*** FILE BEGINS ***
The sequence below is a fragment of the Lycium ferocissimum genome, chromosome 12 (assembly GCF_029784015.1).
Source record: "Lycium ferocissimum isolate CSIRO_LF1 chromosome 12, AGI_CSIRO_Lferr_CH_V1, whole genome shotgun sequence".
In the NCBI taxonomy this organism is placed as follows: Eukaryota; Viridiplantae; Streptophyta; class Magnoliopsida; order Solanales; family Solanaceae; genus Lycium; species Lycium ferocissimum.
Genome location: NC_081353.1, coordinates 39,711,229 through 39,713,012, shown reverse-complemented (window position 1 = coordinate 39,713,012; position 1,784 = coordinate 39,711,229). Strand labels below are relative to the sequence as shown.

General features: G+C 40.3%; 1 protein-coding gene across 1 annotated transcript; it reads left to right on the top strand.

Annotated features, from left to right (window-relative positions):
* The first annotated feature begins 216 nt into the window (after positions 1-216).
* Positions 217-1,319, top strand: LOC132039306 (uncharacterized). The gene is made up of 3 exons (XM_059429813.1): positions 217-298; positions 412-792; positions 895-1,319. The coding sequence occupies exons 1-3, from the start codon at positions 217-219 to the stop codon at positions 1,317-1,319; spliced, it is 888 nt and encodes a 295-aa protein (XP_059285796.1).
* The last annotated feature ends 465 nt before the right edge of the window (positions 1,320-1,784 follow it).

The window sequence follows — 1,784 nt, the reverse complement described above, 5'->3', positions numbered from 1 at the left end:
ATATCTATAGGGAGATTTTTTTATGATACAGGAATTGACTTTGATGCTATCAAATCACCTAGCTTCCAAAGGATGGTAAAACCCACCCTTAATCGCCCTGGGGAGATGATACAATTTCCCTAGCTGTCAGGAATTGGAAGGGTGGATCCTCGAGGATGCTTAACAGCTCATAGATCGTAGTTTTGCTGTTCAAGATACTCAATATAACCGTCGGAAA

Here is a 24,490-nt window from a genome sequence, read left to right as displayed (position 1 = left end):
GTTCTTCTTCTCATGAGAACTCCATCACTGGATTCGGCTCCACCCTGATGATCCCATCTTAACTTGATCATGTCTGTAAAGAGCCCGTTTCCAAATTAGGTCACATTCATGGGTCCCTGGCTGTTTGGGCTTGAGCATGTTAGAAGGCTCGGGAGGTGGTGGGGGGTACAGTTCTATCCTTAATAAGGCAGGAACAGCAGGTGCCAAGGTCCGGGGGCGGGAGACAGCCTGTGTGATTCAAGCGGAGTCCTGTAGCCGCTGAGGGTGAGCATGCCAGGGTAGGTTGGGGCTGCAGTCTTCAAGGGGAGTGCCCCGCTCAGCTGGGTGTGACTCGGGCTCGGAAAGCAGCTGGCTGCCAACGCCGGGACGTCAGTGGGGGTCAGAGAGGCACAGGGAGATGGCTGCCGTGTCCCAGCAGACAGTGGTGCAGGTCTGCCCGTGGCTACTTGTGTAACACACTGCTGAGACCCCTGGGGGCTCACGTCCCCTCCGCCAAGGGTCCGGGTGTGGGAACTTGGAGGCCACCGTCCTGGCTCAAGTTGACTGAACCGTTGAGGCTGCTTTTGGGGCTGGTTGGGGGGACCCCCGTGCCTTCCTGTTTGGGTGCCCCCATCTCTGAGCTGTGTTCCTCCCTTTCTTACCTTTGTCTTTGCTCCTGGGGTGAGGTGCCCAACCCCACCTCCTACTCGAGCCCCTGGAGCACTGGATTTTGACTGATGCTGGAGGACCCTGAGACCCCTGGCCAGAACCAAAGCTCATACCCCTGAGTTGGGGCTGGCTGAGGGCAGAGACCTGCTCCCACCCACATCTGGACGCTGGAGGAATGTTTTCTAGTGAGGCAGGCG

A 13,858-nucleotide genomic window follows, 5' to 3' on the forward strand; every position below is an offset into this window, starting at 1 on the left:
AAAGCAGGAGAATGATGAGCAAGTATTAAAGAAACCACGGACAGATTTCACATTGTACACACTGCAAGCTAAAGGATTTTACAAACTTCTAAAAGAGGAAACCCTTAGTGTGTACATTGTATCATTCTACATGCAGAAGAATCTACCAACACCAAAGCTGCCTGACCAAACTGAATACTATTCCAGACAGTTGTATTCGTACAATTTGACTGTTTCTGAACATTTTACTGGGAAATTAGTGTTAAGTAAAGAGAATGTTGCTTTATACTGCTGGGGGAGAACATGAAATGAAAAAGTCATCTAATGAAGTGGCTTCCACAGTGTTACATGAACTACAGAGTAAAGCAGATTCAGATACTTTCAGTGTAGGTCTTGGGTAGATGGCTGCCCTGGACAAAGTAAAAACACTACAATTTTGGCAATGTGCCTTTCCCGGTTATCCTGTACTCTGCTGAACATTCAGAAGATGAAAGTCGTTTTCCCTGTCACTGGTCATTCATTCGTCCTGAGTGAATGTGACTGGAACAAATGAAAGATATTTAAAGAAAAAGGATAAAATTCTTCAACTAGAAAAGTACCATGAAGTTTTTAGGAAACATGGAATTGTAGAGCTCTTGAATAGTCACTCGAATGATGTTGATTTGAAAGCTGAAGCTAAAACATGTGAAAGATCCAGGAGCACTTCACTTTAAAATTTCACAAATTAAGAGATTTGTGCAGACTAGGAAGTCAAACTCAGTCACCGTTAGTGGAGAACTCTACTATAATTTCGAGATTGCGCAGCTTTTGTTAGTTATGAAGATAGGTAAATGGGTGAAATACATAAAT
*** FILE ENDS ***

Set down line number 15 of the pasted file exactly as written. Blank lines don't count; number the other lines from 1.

AAAGCAGGAGAATGATGAGCAAGTATTAAAGAAACCACGGACAGATTTCACATTGTACACACTGCAAGCTAAAGGATTTTACAAACTTCTAAAAGAGGAAACCCTTAGTGTGTACATTGTATCATTCTACATGCAGAAGAATCTACCAACACCAAAGCTGCCTGACCAAACTGAATACTATTCCAGACAGTTGTATTCGTACAATTTGACTGTTTCTGAACATTTTACTGGGAAATTAGTGTTAAGTAAAGAGAATGTTGCTTTATACTGCTGGGGGAGAACATGAAATGAAAAAGTCATCTAATGAAGTGGCTTCCACAGTGTTACATGAACTACAGAGTAAAGCAGATTCAGATACTTTCAGTGTAGGTCTTGGGTAGATGGCTGCCCTGGACAAAGTAAAAACACTACAATTTTGGCAATGTGCCTTTCCCGGTTATCCTGTACTCTGCTGAACATTCAGAAGATGAAAGTCGTTTTCCCTGTCACTGGTCATTCATTCGTCCTGAGTGAATGTGACTGGAACAAATGAAAGATATTTAAAGAAAAAGGATAAAATTCTTCAACTAGAAAAGTACCATGAAGTTTTTAGGAAACATGGAATTGTAGAGCTCTTGAATAGTCACTCGAATGATGTTGATTTGAAAGCTGAAGCTAAAACATGTGAAAGATCCAGGAGCACTTCACTTTAAAATTTCACAAATTAAGAGATTTGTGCAGACTAGGAAGTCAAACTCAGTCACCGTTAGTGGAGAACTCTACTATAATTTCGAGATTGCGCAGCTTTTGTTAGTTATGAAGATAGGTAAATGGGTGAAATACATAAAT